Rolling out of my warm sleeping bag nook after another short night of sleep, I woke up to the reality of putting on a pair of cold and wet hiking boots for the third consecutive morning. I would spend the rest of my day in these boots, trudging through steep terrain, mud, and possibly snow in the White Mountains of New Hampshire. The three pairs of socks I packed were soaked as well, emitting a nauseating fume by today, day five of our trip.
“When the mountain ahead looms over us with a dark shadow of self doubt, we look deeply within ourselves and dig out long embedded personal characteristics.”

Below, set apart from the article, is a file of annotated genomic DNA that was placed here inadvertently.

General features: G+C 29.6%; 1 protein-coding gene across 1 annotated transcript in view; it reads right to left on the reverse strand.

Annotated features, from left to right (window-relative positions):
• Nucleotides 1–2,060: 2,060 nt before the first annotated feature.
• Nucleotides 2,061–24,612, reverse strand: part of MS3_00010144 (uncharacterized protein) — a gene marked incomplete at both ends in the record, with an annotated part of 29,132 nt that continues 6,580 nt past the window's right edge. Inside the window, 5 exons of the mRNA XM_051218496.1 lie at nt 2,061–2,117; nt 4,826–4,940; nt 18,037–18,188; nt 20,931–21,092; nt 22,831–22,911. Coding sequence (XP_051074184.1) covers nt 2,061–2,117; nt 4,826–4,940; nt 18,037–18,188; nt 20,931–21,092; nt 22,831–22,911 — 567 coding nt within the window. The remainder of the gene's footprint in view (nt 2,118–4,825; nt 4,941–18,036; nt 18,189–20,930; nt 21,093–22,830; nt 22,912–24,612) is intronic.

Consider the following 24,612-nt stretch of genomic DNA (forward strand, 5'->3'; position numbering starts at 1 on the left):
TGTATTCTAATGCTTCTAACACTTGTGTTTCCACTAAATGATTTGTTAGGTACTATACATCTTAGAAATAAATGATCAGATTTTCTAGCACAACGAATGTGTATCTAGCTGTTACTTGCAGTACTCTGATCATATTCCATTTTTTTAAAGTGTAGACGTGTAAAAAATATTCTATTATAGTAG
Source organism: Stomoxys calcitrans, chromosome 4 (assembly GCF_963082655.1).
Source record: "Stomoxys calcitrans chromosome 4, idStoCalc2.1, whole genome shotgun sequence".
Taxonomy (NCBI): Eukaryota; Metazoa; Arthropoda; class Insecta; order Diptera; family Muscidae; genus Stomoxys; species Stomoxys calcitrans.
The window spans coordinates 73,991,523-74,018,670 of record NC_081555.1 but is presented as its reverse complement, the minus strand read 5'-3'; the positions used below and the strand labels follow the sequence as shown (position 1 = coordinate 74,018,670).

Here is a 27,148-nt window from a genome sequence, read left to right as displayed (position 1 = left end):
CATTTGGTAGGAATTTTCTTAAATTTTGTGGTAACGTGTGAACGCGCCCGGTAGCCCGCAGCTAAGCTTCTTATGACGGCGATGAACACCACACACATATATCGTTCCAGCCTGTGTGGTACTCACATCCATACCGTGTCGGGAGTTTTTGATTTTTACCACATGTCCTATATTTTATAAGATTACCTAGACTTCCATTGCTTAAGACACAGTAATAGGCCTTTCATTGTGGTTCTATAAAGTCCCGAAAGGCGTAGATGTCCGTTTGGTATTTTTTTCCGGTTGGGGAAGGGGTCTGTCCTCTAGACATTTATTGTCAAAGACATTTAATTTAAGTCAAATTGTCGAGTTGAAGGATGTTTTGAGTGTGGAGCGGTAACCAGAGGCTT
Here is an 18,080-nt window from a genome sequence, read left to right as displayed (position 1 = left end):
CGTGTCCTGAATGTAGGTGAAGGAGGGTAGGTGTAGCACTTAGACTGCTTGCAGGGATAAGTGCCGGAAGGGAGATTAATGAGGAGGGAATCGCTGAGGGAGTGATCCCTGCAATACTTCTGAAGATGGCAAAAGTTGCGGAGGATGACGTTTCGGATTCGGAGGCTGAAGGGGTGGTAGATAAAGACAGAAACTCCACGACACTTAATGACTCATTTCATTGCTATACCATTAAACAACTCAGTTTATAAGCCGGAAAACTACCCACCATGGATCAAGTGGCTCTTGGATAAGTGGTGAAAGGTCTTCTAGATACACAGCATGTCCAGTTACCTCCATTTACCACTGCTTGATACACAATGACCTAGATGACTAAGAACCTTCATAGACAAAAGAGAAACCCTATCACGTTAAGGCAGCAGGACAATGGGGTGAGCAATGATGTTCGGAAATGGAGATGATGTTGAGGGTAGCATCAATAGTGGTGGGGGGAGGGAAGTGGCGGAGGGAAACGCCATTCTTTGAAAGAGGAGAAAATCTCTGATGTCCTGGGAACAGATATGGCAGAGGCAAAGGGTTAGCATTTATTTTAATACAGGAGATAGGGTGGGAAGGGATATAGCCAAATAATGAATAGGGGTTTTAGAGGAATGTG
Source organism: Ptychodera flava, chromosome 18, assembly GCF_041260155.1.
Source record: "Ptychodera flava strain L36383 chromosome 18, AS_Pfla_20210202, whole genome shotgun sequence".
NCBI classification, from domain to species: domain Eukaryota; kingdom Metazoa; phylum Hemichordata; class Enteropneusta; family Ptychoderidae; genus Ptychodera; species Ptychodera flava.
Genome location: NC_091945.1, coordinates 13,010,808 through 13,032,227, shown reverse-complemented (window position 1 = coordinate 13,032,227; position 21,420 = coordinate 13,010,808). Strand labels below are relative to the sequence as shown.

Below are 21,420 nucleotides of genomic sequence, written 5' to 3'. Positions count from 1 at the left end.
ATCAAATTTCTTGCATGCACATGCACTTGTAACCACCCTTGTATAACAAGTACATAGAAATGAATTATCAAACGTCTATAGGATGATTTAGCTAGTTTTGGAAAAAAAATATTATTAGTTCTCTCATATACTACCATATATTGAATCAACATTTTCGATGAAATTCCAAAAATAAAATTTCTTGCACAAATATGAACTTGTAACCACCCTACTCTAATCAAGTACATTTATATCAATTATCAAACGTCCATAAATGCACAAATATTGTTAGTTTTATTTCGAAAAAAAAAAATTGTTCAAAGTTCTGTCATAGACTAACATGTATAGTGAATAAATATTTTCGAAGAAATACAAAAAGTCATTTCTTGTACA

I reached into my bag and tried to focus on the necessity of the cold, slimy, and stinky cloth that was sliding over my foot. I knew I had no chance of finishing the last few miles of our journey without socks to protect my developing blisters. My socks on my feet, I prepared for the equally cold, wet, and uninviting boots, which would stay that way until I got home. The temporary sting of cold and the general absence of comfort however were mightily overshadowed by the most important lesson of wilderness adventure: Accepting a mentality of dealing with your circumstances.
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